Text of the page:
As always, we welcome any suggestions on how to improve our analysis of SPC performance information so please comment here or drop us a line.

SPC-1&-1/E results IOPS/Drive – chart of the month

Top IOPS(tm) per drive for SPC-1 & -1/E results as of 27May2010
Top IOPS(tm) per drive for SPC-1 & -1/E results as of 27May2010

The chart shown here reflects information from a SCI StorInt(tm) dispatch on the latest Storage Performance Council benchmark performance results and depicts the top IO operations done per second per installed drive for SPC-1 and SPC-1/E submissions.  This particular storage performance  metric is one of the harder ones to game.  For example, adding more drives to perform better does nothing for this view.

The recent SPC-1 submissions were from Huwaei Symantec’s Oceanspace S2600 and S5600, Fujitsu Eternus DX400 and DX8400 and the latest IBM DS8700 with EasyTier, SSD and SATA drives were added. Of these results, the only one to show up on this chart was the low-end Huawei Symantec S2600.  It used only 48 drives and attained ~17K IOPS as measured by SPC-1.

Other changes to this chart included the addition of Xiotech’s Emprise 5000 SPC-1/E  runs with both 146GB and 600GB drives.  We added the SPC-1/E results because they execute the exact same set of tests and generate the same performance summaries.

It’s very surprising to see the first use of 600GB drives in an SPC-1/E benchmark to show up well here and the very respectable #2 result from their 146GB drive version indicates excellent drive performance yields.  The only other non-146GB drive result was for the Fujitsu DX80 which used 300GB drives.

Also as readers of our storage performance dispatches may recall the Sun (now Oracle) J4400 array provided no RAID support for their benchmark run.  We view this as an unusable configuration and although it’s advantages vis a vis IOPS/drive are probably debatable.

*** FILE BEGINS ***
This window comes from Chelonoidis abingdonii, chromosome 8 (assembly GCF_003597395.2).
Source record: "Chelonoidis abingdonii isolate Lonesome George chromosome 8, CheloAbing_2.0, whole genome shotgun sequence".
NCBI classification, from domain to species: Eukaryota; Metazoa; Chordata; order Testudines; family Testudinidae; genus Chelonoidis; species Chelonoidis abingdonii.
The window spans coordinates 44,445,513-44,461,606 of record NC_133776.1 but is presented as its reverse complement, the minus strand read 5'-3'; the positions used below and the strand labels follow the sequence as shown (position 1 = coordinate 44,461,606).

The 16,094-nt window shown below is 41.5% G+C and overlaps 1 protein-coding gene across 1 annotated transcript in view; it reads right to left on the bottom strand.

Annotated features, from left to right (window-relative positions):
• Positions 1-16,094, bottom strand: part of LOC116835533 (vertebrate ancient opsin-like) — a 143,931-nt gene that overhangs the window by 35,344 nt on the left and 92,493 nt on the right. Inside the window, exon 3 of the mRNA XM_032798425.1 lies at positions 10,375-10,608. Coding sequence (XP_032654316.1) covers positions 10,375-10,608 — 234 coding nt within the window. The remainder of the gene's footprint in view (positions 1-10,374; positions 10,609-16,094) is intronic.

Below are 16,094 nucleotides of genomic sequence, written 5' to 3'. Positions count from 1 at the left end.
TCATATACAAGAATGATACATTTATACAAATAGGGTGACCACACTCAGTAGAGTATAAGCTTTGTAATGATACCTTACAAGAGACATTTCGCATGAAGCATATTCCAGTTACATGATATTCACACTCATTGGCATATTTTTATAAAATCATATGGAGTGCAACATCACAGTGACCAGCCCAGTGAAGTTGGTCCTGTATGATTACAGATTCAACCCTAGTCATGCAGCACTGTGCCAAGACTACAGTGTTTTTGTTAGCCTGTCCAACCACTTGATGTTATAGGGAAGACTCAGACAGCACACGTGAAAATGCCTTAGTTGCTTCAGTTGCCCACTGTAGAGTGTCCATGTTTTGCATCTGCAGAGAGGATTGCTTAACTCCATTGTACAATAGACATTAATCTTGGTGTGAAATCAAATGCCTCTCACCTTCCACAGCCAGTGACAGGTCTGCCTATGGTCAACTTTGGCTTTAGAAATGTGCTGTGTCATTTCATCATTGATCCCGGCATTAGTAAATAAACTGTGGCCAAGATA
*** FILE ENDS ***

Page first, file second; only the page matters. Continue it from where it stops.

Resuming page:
A couple of other caveats to this comparison,

  • We do not include pure SSD configurations as they would easily dominate this metric.
  • We do not include benchmarks that use 73GB drives as they would offer a slight advantage and such small drives are difficult to purchase nowadays.

We are somewhat in a quandary about showing mixed drive (capacity) configurations.  In fact an earlier version of this chart without the two Xiotech SPC-1/E results showed the IBM DS8700 EasyTier configuration with SSDs and rotating SATA disks.  In that version the DS8700 came in at a rough tie with the then 7th place Fujitsu’s ETERNUS2000 subsystem.  For the time being, we have decided not to include mixed drive configurations in this comparison but would welcome any feedback on this decision.

As always, we appreciate any comments on our performance analysis. Also if you are interested in receiving your own free copy of our newsletter with the full SPC performance report in it please subscribe to our newsletter.  The full report will be made available on the dispatches section of our website in a couple of weeks.